You brought up "how would you like it if this was your grandmother [and people on the internet were failing to blame the operator of the car for having the nerve to drive a car]." How would you like it if someone jumped out in front of your car to commit suicide? Or you swerved to avoid a road hazard or another vehicle and hit someone who was jaywalking? See? We JUST DON'T KNOW what happened, so we can't go assuming that it was the driver's fault, or that it was the pedestrian's fault.

I suppose we could all go

By on

I suppose we could all go around hitting people and tell ourselves we it's just an accident that we couldn't avoid. IT'S OK NOT TO YIELD when there is no state law sign next to that damn crosswalk or anywhere on the road. A human life is not worth scratching your pretty mercedez. Let's just all pretend elderly around the world can run towards a car because they want to commit suicide. Those of us who "dont know" the facts is obviously assuming shit. On the bpd site, it stated the driver never left the scene. What a great samaritan! There has been many reports of people just driving away after hitting an elderly. WOW, give this person a medal! Yes, we all know accidents happen. If someone gets behind the wheel and thinks there is no chance that something will happen needs to GTFO the road. I'd much rather hit a pole than to injure or kill an innocent elderly pedestrian.

Fighting assumptions with assumptions?

By on

I don't think anyone said that this driver was trying to kill a pedestrian, or that the driver feels great at having done so.

Also, the suicide rate is high for elders. There's no particular reason to speculate that this is the case here any more than how it's always a possibility, but there's also no reason to insist that the pedestrian can't possibly have done anything wrong and that the driver is a horrible person for driving a motor vehicle.

why is 'i wasn't paying attention" a license to kill?

By on

When did "I wasn't paying enough attention so I didn't even see the person" become a viable defense? Drivers need to take responsibility and make sure they can see everyone else in the road. If the driver who killed this woman didnt see her, thats the drivers fault and they should be arrested and prosecuted. Then drivers would start paying attention if there were consequences. But Menino doesnt give a f**k about anyone who gets killed by drivers, whether they be pedestrian or bicyclist, so the killing keeps going on and the drivers drive off free.


By on

Let's not forget that several years ago Mayor Menino was riding his bike and hit by a driver who didn't see him.

"Did not see"

By on

That excuse should lead to automatic suspension of license at least until successful completion of a vision test. And then the question becomes "why didn't you see?"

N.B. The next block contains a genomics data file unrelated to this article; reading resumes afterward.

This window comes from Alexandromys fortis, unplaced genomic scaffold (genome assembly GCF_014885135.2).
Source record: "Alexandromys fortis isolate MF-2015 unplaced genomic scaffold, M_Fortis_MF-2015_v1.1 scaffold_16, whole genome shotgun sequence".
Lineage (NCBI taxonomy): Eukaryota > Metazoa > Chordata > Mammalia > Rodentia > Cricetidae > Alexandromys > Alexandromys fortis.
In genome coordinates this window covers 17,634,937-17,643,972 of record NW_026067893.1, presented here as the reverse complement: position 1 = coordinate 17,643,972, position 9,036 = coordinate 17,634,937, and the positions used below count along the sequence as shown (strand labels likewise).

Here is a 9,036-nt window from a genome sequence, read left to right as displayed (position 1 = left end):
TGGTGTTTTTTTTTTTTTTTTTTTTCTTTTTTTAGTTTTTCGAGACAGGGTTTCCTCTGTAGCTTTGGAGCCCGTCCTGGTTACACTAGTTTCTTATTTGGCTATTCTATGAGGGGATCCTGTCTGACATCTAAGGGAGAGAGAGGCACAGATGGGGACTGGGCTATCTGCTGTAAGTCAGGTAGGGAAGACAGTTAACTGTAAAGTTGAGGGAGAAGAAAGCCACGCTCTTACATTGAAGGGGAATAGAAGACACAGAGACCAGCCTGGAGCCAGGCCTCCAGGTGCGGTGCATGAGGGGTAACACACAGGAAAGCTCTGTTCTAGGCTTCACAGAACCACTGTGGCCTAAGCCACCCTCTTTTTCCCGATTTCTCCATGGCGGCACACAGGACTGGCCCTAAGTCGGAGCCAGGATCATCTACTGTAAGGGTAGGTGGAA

If "you didn't see" then you shouldn't be driving.

Why didn't they see?

Well human beings have eyes and a brain, and these two things don't automatically make a car stop if an object appears in front of that car the human being is driving.

They have this thing called the point of perception, or actual perception. This would be the point where a situation is comprehended or perceived as being what it is, such as a hazard. You then have reaction times, and reaction distances. These are factors of a crash which would determine whether a human being would be able to stop a car in time if a hazard is presented in front of that car at a certain distance and time.

Other factors that affect perception/reaction times would include the drivers vision and hearing, the drivers experience, medical problems, roadway characteristics, nightime vs daytime driving, weather, visibility, etc....

Your average healthy human being is accepted to have a 1.5 second reaction time during the day and about 2.5 seconds at night.

You don't seem to get it

By on

Cars are the guests in the city. People have the right to be there first. If you are driving in a condition where you cannot reasonably stop, then you should not be driving that way.

If the driver has "vision" or "medical problems", if "roadway characteristics" prevents the driver from seeing, if "weather" is a problem, then that driver should be going slower or not be on the street.

If you "cannot see" you should not drive. It's really that simple.

The police should be gathering evidence for a case in a court of law. Whether or not it is reasonable for the driver to have stopped is not an issue for the police to decide. It is for a judge/jury to decide.

But the police have decided, it seems, to take the law into their own hands and will not even let the case go before a judge. Because the police care more about protecting motorists than other people.

I don't seem to get it?

You said it all right here: